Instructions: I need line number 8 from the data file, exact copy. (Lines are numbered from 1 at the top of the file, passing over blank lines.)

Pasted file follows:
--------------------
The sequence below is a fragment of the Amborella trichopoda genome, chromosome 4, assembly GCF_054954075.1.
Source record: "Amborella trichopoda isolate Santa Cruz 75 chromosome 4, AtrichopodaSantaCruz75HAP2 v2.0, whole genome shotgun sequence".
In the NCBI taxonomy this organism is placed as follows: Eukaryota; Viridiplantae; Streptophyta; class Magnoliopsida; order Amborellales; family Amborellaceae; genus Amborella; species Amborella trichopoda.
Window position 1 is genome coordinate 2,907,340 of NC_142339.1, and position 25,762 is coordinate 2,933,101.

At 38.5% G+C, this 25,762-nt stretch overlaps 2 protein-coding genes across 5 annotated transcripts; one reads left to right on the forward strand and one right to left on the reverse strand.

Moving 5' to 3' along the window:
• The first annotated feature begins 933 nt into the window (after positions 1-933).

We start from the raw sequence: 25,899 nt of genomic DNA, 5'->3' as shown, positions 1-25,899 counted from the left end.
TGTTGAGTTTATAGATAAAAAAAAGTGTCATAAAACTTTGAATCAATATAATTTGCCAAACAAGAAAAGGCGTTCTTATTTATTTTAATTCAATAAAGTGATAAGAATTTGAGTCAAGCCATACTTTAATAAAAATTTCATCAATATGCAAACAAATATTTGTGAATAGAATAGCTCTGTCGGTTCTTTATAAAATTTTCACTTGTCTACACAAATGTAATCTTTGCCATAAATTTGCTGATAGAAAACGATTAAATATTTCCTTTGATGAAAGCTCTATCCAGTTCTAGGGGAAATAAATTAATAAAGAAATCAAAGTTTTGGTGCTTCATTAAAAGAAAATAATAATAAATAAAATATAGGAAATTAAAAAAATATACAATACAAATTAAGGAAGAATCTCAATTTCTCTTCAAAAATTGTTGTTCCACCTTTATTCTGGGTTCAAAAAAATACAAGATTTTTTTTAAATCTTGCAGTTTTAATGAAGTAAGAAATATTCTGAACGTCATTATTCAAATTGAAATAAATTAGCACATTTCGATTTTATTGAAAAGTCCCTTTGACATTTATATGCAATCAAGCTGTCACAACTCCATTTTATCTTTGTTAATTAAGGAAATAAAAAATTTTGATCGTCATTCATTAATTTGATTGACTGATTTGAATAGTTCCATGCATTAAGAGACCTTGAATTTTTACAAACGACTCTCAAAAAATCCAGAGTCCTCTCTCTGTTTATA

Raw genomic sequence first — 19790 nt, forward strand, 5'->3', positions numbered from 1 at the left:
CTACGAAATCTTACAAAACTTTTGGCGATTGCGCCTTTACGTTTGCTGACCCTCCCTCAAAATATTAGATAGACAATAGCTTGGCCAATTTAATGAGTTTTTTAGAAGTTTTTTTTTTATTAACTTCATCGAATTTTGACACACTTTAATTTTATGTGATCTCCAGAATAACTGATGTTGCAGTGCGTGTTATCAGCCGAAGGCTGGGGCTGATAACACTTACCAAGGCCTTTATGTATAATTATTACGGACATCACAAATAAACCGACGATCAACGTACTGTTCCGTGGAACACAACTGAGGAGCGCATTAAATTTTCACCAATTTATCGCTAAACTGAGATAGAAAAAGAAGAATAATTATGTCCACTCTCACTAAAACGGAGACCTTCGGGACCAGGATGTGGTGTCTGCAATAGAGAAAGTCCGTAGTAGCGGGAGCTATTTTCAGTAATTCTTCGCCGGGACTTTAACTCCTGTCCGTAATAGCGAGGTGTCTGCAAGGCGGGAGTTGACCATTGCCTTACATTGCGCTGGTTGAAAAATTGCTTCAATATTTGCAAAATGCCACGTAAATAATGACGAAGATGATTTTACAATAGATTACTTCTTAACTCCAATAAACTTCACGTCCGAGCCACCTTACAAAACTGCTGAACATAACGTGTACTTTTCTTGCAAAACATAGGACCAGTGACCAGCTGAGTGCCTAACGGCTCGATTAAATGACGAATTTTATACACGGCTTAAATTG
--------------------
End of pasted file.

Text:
We start from the raw sequence: 25,899 nt of genomic DNA, 5'->3' as shown, positions 1-25,899 counted from the left end.